Assessment of Vulnerability to Persistent Deprivation: Evidence from a Peripheral Pastoralist Population in Ethiopia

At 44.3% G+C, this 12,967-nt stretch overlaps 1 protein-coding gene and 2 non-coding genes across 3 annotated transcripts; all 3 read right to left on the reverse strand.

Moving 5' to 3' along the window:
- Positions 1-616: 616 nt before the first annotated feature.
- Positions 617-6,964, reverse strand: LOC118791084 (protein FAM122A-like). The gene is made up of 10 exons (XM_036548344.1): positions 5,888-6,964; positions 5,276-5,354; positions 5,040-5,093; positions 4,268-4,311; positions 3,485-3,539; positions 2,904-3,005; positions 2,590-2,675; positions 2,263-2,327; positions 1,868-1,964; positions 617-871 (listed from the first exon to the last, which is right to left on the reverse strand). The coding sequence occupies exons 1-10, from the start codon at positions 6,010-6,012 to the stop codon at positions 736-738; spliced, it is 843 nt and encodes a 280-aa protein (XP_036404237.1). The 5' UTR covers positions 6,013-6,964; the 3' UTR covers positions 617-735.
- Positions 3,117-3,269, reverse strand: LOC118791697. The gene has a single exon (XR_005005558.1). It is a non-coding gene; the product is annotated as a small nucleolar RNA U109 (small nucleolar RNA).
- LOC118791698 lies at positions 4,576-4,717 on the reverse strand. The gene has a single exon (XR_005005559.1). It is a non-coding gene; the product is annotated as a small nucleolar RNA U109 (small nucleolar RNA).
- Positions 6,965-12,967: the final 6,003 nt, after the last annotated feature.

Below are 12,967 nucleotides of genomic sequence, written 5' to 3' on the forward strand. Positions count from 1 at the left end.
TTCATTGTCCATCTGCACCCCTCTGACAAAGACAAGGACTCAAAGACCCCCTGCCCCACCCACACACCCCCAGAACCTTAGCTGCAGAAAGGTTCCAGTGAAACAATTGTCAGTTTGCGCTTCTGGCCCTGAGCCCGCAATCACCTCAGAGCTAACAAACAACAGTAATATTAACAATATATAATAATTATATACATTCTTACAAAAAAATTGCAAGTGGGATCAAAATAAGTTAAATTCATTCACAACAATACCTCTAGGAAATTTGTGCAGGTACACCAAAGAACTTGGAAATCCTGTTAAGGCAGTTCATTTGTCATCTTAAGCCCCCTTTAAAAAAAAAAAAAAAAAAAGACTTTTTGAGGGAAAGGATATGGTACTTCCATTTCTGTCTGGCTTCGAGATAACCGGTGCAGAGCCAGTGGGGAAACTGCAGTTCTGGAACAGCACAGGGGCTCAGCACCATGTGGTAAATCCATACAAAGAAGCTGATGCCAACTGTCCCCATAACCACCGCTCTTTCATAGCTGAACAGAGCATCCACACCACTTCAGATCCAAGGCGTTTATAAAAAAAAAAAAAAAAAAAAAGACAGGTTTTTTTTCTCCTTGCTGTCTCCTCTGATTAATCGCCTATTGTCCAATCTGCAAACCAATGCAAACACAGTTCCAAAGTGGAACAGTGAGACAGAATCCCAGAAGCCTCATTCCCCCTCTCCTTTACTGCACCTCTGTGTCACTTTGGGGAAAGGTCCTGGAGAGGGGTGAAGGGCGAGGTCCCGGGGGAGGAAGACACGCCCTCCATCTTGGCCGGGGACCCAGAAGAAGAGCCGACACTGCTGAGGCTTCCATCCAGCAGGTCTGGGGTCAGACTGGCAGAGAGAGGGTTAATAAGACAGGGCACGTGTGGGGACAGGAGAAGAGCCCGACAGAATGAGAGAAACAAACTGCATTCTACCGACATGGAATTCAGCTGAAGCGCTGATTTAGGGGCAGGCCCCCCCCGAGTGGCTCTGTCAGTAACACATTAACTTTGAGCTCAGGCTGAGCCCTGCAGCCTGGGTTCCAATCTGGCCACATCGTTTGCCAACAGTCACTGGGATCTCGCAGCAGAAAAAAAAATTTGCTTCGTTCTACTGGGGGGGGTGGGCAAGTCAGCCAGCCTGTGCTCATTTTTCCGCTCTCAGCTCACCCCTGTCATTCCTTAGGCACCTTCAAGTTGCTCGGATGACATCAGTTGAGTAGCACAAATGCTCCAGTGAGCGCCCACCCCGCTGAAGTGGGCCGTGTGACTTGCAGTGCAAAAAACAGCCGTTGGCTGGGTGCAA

This paper examines household vulnerability to poverty in a traditional pastoralist society inhabiting a peripheral dryland environment. The extent and determinants of vulnerability to poverty among a pastoralist population in southern Ethiopia is examined based on single cross-section consumption data and asset-based approaches. A considerable segment of households that are vulnerable is the nonpoor, which implies that the conventional stance of targeting the currently poor alone is not enough. In aggregate, results for this sampled peripheral population generally indicate trends inconsistent with Ethiopia’s recent macroeconomic developments of remarkable growth performance and falling poverty rates. Overall, the prevailing status and trends signify the need for comprehensive long-term programme design that equally embraces poor and non-poor pastoralists.